For years now, community boards and other civic groups have decried the rampant use of zoning variances to allow for big-scale real estate development projects that would otherwise be illegal. Now, they may have too much of a good thing: two very different proposals to fix the Board of Standards and Appeals.

On April 19, Councilmember Tony Avella formally introduced a plan to the City Council Land Use Committee that would give the council the power to review all of the BSA’s decisions. Meanwhile, the Municipal Art Society began looking for a councilmember to sponsor the reform ideas they introduced in March, which involve changing the operations of the BSA itself.

While these two tracks are not in direct conflict, as both Avella and the Society hastened to point out, neither have they endorsed each other’s plans.

The BSA’s main job is to review requests from landowners for “variances,” permits to build contrary to the zoning code. Lately, many observers, including Avella and the Municipal Art Society, have concluded that the Board is far too permissive.

According to a two-year study conducted by the Society, 93 percent of the variance applications the BSA ruled on between 2001 and 2002 were approved. “It’s ridiculous,” Avella said. “The BSA is absolutely a power unto itself. They are out of control.” The danger, he and others agree, in allowing so many variances is that the character of entire neighborhoods are being transformed piecemeal rather than by plan—and without the community input required by a formal rezoning.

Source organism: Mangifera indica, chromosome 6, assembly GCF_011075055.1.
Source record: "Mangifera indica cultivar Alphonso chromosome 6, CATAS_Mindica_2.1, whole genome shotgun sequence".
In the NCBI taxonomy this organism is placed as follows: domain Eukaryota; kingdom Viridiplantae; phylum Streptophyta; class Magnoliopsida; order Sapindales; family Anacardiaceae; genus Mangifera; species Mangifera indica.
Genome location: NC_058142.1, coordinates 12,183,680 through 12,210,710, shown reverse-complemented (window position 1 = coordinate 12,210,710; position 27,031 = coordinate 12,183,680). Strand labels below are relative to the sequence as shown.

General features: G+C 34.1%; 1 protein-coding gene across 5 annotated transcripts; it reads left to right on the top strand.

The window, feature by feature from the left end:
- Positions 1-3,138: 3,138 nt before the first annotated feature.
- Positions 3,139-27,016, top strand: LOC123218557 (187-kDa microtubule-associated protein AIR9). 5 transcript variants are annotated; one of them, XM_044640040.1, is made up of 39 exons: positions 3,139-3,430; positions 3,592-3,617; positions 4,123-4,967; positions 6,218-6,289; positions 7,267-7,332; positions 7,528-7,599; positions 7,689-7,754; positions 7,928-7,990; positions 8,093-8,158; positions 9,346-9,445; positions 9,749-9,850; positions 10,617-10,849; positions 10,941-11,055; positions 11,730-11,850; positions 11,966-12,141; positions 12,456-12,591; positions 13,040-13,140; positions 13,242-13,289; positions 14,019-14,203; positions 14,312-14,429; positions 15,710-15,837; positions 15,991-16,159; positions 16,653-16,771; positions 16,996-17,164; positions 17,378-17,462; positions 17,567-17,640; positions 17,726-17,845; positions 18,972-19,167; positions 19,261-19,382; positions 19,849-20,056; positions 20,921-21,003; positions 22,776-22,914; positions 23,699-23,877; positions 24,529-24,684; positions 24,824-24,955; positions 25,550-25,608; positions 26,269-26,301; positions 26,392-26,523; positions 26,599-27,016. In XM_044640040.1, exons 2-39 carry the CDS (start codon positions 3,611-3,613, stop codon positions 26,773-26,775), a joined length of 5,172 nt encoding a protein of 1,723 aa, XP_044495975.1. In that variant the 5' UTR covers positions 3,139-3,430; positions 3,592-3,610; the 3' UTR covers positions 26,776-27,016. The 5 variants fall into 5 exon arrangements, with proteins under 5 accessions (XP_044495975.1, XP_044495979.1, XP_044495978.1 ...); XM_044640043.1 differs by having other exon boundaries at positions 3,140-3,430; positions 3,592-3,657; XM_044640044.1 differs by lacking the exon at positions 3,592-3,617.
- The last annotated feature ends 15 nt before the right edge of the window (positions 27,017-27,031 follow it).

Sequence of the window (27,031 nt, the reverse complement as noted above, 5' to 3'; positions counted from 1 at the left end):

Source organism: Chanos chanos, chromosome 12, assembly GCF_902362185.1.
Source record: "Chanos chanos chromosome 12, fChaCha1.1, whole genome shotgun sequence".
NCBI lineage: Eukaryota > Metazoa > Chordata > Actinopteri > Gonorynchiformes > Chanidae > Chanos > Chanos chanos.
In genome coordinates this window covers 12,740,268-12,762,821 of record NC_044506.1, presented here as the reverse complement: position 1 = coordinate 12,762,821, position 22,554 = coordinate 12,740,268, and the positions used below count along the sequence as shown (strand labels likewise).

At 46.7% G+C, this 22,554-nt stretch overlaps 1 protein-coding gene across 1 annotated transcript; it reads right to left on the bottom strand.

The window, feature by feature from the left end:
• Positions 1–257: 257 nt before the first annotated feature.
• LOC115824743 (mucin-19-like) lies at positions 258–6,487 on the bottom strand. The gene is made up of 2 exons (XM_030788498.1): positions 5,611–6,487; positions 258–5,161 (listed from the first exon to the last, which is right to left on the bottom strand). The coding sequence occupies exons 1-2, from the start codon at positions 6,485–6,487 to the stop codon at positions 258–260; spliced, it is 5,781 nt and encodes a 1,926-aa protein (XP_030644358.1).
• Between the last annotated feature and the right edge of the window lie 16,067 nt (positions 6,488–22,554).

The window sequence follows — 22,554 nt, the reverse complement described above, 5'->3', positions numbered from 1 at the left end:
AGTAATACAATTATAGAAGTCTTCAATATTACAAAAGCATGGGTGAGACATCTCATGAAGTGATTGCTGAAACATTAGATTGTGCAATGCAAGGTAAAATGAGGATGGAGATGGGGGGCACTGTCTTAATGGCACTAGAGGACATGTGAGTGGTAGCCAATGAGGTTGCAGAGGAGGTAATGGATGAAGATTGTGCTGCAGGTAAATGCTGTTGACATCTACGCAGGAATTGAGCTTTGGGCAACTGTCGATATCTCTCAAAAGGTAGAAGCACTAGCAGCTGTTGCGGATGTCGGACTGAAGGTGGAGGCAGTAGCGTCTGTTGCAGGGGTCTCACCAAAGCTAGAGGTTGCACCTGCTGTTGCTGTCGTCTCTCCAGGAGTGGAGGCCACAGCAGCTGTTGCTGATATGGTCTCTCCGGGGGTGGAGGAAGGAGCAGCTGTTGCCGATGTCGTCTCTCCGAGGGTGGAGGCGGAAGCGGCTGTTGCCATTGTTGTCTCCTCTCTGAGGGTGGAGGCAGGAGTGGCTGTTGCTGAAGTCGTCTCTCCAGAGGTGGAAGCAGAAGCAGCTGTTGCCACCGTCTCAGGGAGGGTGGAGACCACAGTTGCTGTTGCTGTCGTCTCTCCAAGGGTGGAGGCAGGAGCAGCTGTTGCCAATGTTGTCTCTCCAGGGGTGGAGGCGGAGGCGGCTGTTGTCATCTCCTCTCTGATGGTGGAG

In the Municipal Art Society report, the authors made several recommendations for reform of the BSA: strengthening the guidelines for reviewing and granting variances, putting finance and real estate experts on the board and improving communication between the board and City Planning. “These immediate legislative changes would vastly improve the process,” said lead author Christopher Rizzo.

Avella says they don’t go far enough. “I’m happy they did their report,” he said, “because it points to the need for reform.” The problem, he asserts, is not with the guidelines themselves, but with the BSA’s casual approach to enforcing them.

“The real solution here is oversight,” Avella said. He has proposed giving the City Council essentially appellate review over the BSA’s decisions. He argues that if the council can overturn insupportable variances, then the board will be more cognizant of community concerns.

Not everyone agrees that the City Council is the best body to provide oversight. Sylvia Deutsch, former chair of the BSA and the City Planning Commission, expressed concerns that council review would introduce provincial politics into variance decisions without really addressing the problems. “If there is something wrong with the BSA, then one should look at its marching orders, rather than imposing another layer of review.”

Some even consider the idea a threat to the separation of powers. Sheldon Lobel, a land-use lawyer for 35 years, said, “It’s not proper for a legislative body to have the authority to review a quasi-judicial body.” He argued that council members already get to review mayoral appointments to the BSA and should not also get to review their independent decisions.

Until Speaker Gifford Miller weighs in on this proposal, its future remains uncertain. And even if the speaker is supportive, Avella’s plan will face a long battle because it requires a change to the city charter that must be approved by voters. The Society’s proposals, because they are legislative, could be enacted by a simple vote of the council.